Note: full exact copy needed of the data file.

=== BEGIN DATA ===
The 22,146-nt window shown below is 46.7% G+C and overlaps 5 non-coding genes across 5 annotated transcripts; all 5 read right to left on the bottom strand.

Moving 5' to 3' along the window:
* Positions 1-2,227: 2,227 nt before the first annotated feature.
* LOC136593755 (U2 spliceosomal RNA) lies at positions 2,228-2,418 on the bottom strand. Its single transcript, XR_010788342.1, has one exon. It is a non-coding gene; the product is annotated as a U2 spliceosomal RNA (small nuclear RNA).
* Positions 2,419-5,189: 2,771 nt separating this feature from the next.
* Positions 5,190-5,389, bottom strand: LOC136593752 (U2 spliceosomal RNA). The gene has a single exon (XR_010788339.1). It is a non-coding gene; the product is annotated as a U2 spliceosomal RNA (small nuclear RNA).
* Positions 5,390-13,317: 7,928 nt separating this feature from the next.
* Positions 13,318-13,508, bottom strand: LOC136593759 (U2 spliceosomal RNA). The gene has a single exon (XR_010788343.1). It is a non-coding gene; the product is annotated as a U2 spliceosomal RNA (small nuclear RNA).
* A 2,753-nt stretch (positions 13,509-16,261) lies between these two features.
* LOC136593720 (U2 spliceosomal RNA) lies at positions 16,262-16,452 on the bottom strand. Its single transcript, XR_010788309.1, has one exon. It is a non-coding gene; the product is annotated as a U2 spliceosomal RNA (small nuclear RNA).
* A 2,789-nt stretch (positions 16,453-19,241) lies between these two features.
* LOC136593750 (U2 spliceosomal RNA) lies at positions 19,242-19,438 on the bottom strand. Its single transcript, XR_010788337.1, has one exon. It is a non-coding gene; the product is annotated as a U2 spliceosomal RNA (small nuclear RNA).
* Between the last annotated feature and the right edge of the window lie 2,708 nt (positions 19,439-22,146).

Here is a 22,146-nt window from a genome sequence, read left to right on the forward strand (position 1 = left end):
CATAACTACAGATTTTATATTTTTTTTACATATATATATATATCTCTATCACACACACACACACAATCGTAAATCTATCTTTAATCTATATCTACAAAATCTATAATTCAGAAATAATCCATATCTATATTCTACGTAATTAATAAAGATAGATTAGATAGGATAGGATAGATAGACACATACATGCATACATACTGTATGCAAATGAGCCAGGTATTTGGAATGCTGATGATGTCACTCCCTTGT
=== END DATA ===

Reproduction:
The 22,146-nt window shown below is 46.7% G+C and overlaps 5 non-coding genes across 5 annotated transcripts; all 5 read right to left on the bottom strand.

Moving 5' to 3' along the window:
* Positions 1-2,227: 2,227 nt before the first annotated feature.
* LOC136593755 (U2 spliceosomal RNA) lies at positions 2,228-2,418 on the bottom strand. Its single transcript, XR_010788342.1, has one exon. It is a non-coding gene; the product is annotated as a U2 spliceosomal RNA (small nuclear RNA).
* Positions 2,419-5,189: 2,771 nt separating this feature from the next.
* Positions 5,190-5,389, bottom strand: LOC136593752 (U2 spliceosomal RNA). The gene has a single exon (XR_010788339.1). It is a non-coding gene; the product is annotated as a U2 spliceosomal RNA (small nuclear RNA).
* Positions 5,390-13,317: 7,928 nt separating this feature from the next.
* Positions 13,318-13,508, bottom strand: LOC136593759 (U2 spliceosomal RNA). The gene has a single exon (XR_010788343.1). It is a non-coding gene; the product is annotated as a U2 spliceosomal RNA (small nuclear RNA).
* A 2,753-nt stretch (positions 13,509-16,261) lies between these two features.
* LOC136593720 (U2 spliceosomal RNA) lies at positions 16,262-16,452 on the bottom strand. Its single transcript, XR_010788309.1, has one exon. It is a non-coding gene; the product is annotated as a U2 spliceosomal RNA (small nuclear RNA).
* A 2,789-nt stretch (positions 16,453-19,241) lies between these two features.
* LOC136593750 (U2 spliceosomal RNA) lies at positions 19,242-19,438 on the bottom strand. Its single transcript, XR_010788337.1, has one exon. It is a non-coding gene; the product is annotated as a U2 spliceosomal RNA (small nuclear RNA).
* Between the last annotated feature and the right edge of the window lie 2,708 nt (positions 19,439-22,146).

Here is a 22,146-nt window from a genome sequence, read left to right on the forward strand (position 1 = left end):
CATAACTACAGATTTTATATTTTTTTTACATATATATATATATCTCTATCACACACACACACACAATCGTAAATCTATCTTTAATCTATATCTACAAAATCTATAATTCAGAAATAATCCATATCTATATTCTACGTAATTAATAAAGATAGATTAGATAGGATAGGATAGATAGACACATACATGCATACATACTGTATGCAAATGAGCCAGGTATTTGGAATGCTGATGATGTCACTCCCTTGT